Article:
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ἐνδιέτριψαν—Steup thinks that we should read ἐνδιατρίψαντες or remove, mainly because τοὺς μὲν . . ἑάλωκεν gives the result of the slowness in both parts of the voyage; more prob. Thuc. would have written ἐκομίσθησαν below, but altered the form of the sentence at that point to add the result of κομισθέντες in λανθάνουσι τοὑς Ἀθηναίους—for the ships could not have been detected by the Athenians ἐκ τῆς πόλεως so long as they were on the Peloponnesian eoast (there was no Athenian fleet out there now). τοὺς μὲν ἐκ τῆς πόλεως Ἀ.—those remaining at home in contrast with those at Lesbos. (The attempt to fix upon any definite fleet seems to be a mistake. Ships in port may, of course, be meant.) πρὶν δὴ τῇ Δήλῳ ἔσχον—though no actual neg. precedes, the whole effect is neg.; cf. c. 104, and M.T. § 635. With the dat. constr., whieh is poetical, for ἐς or κατά, cf. c. 5 αὐτοῖς . . ἀφικνεῖται, (which is nearer to the dat. of interest), and c. 33, 4. After leaving Delos they had no fear of A. ships. Ἰκάρῳ καὶ Μυκόνῳ—the goal ultimately reached is mentioned first, as not uncommonly.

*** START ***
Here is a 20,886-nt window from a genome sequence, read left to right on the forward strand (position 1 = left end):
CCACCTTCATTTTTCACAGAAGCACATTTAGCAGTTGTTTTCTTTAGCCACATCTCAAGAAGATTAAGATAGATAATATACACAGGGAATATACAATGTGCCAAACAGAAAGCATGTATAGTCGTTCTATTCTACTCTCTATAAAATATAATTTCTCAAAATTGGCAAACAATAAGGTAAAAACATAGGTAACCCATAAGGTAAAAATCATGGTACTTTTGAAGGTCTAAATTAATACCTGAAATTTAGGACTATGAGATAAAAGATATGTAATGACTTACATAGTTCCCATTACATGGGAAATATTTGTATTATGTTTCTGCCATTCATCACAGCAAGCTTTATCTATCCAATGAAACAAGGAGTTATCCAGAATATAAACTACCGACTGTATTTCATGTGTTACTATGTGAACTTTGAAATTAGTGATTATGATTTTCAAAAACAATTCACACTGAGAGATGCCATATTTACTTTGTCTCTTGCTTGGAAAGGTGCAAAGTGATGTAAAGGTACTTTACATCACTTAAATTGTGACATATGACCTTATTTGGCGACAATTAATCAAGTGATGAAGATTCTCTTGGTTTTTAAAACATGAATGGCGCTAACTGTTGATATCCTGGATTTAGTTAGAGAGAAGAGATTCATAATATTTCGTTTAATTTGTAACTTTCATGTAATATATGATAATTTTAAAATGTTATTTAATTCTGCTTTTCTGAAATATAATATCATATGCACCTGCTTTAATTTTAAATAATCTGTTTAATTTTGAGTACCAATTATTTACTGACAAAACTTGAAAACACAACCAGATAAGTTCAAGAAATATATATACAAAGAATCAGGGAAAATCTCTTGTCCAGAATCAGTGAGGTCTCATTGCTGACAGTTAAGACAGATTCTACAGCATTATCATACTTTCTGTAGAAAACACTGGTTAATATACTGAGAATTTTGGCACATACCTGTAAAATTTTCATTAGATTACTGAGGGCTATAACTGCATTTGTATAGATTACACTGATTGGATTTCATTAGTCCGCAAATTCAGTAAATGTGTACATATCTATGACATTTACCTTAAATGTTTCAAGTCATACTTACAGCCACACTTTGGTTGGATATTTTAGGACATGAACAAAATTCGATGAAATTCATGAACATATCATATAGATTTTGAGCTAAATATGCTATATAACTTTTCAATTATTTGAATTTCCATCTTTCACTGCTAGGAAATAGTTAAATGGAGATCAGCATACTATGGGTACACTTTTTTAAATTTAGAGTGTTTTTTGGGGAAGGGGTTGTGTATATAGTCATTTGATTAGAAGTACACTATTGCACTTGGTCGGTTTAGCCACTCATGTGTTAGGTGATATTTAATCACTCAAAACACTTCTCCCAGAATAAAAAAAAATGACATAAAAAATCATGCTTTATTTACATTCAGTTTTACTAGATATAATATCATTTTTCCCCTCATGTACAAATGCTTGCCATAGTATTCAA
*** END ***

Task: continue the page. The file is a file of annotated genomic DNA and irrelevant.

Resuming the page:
ἡμέραι δὲ . . ἑαλωκυίᾳ—lit. ‘M. now reekoned seven days’; cf. I. 13, 4, Herod. II. 145 Ἡρακλέϊ ὅσα φασὶ ἐ̂ναι ἔτεα ἐς Ἄμασιν, Xen. Hell. II. 1, 27 ἡμέρα ἦν πέμπτη ἐπιπλέουσι τοῖς Αθηναίοις. The insertion of μάλιστα even with small numbers is a mannerism of Thuc. ἐκ τῶν παρόντων—‘under the circumstances.’
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